The immediate harm caused by cluster munitions has already been evident in Ukraine. Human Rights Watch (where I am a senior researcher) documented a strike by Russian forces near a hospital in Vuhledar in the Ukraine-controlled Donetska region on Feb. 24. A 9M79-series Tochka ballistic missile delivered a 9N123 cluster munition warhead, containing 50 submunitions. The attack killed four civilians and injured another 10, including six healthcare workers. It damaged a hospital building, an ambulance, and civilian vehicles.
Four days later, on Feb. 28, Russian forces launched 9M55K Smerch cluster munition rockets in three neighborhoods of Kharkiv, Human Rights Watch found. Each of these rockets, which are often fired in volleys of 12, carries 72 9N235 submunitions. The United Nations reported nine civilian deaths and 37 injuries in attacks across the city that day.
Russian forces launched Smerch and Uragan cluster munitions into the city of Mykolaiv on Mar. 7, 11, and 13, reportedly killing nine civilians in line at a cash machine on the last day alone, according to more recent Human Rights Watch research. Other organizations and journalists have also reported cluster munition attacks in Ukraine.
International humanitarian law (IHL)’s rule of distinction requires parties to a conflict to distinguish between civilians and combatants and between civilian objects and military objectives. The use of cluster munitions, at least where civilians may be present, violates this rule. Human Rights Watch and others argue they are inherently indiscriminate. At the time of attack, the wide-area effect of these weapons prevents them from distinguishing between combatants and non-combatants. In addition, the unexploded submunitions they leave behind makes them indiscriminate because their effects cannot be limited. Attacks using cluster munitions in populated areas may also violate the principle of proportionality, which prohibits attacks in which expected injury to civilians or damage to civilian objects is excessive in relation to anticipated military advantage.
Due to the unacceptable harm cluster munitions cause and their indiscriminate nature, the 2008 Convention on Cluster Munitions bans their use, production, transfer, and stockpiling. Although Russia and Ukraine have not joined the treaty, 110 countries are party, including most NATO countries (although not the United States).
The convention also obligates each state party to “promote the norms it establishes and … make its best efforts to discourage States not party to this Convention from using cluster munitions.” In compliance with this provision, at least 15 states parties have condemned or expressed concern about Russia’s use of cluster munitions in Ukraine.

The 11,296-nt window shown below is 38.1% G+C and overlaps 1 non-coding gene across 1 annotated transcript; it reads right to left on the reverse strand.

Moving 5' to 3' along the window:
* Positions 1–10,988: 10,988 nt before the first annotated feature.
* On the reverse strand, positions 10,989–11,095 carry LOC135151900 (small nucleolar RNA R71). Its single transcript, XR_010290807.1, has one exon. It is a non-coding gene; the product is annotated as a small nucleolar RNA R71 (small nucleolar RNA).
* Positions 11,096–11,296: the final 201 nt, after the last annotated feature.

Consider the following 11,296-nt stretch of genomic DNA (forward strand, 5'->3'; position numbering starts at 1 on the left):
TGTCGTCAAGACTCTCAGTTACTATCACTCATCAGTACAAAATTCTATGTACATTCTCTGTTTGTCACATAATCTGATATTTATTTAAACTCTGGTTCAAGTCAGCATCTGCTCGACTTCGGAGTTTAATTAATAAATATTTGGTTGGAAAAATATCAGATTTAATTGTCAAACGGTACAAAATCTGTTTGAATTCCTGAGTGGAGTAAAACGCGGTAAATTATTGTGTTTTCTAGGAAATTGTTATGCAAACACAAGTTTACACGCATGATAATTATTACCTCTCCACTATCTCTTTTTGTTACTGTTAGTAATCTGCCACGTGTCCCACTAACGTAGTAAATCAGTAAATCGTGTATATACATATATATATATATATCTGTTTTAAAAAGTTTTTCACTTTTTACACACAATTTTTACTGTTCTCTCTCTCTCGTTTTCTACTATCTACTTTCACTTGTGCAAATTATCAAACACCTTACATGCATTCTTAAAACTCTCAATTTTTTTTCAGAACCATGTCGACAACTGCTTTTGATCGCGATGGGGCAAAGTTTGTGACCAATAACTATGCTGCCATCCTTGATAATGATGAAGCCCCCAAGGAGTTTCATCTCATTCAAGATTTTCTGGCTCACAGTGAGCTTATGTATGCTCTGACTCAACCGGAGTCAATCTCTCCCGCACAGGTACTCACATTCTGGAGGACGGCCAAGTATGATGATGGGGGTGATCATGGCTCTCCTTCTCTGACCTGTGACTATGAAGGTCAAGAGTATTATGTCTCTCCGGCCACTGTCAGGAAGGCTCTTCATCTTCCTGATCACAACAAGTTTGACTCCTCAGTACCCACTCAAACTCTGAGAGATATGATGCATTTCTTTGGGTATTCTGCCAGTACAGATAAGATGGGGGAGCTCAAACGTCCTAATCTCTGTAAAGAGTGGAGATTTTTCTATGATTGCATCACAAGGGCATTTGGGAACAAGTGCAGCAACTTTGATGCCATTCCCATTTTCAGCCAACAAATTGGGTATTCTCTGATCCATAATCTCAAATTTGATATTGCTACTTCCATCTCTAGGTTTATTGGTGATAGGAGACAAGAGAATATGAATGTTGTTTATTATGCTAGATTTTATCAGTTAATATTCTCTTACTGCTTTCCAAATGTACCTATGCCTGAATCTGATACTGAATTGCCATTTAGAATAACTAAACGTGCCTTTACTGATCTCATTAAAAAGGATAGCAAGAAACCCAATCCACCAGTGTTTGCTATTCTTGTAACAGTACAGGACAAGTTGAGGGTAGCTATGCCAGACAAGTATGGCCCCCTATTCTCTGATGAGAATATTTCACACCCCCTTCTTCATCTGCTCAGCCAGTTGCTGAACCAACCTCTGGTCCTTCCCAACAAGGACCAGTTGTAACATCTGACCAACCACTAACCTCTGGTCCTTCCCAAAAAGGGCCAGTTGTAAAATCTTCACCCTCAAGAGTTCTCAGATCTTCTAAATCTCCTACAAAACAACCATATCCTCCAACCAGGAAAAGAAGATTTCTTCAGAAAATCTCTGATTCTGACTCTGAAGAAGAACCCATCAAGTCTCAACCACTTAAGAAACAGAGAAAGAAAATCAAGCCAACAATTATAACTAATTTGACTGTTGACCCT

The president of the Convention on Cluster Munitions, which is currently the United Kingdom, along with the NATO Secretary-General, the UN High Commissioner for Human Rights, and the European Union have also condemned the use of cluster munitions in Ukraine.
Explosive Weapons in Populated Areas
While cluster munitions are especially horrific for civilians, they are just one type of explosive weapon. The broader category of explosive weapons, which encompasses artillery shells, mortar rounds, rockets, missiles, enhanced blast (aka thermobaric) weapons, and aerial bombs, among others, has caused the bulk of the conflict-related damage in Ukraine.
The use of explosive weapons in populated areas has grave humanitarian consequences both during and after attacks. Those effects are magnified when the weapons have wide area effects because: they have a large blast or fragmentation radius; they are inaccurate; they deliver multiple munitions at once (e.g., cluster munitions); or they have a combination of the above.
Russia’s bombing and shelling of Ukraine’s cities and towns has taken a physical and psychological toll on the civilian population. According to Human Rights Watch, Russian artillery shelling and airstrikes killed or injured more than 450 civilians in the city of Kharkiv in the first 11 days of the conflict. The attacks have also leveled homes, apartment buildings, and other primarily civilian structures and infrastructure, and damaged the environment.
The costs of this method of war, however, extend beyond its direct effects. The use of explosive weapons with wide-area effects in populated areas also causes indirect and reverberating effects. The destruction of infrastructure can interfere with essential services and in turn infringe on an array of human rights.
In 2016, I co-authored an in-depth report on the effects of explosive weapons’ use on health care in the earlier conflict in eastern Ukraine, which was published by Harvard Law School’s International Human Rights Clinic (where I teach) and PAX. We found, for example, that damage to power plants and communication lines seriously affected hospitals and the provision of health care, and thus undermined the right to health. Such reverberating impacts will almost certainly be more severe in the current – much larger – conflict.
The use of explosive weapons in populated areas also exacerbates displacement. As of Mar. 18, more than three million people had fled Ukraine as a result of the conflict, according to the UN Refugee Agency (UNHCR). The attacks on urban centers with explosive weapons are one of the driving factors.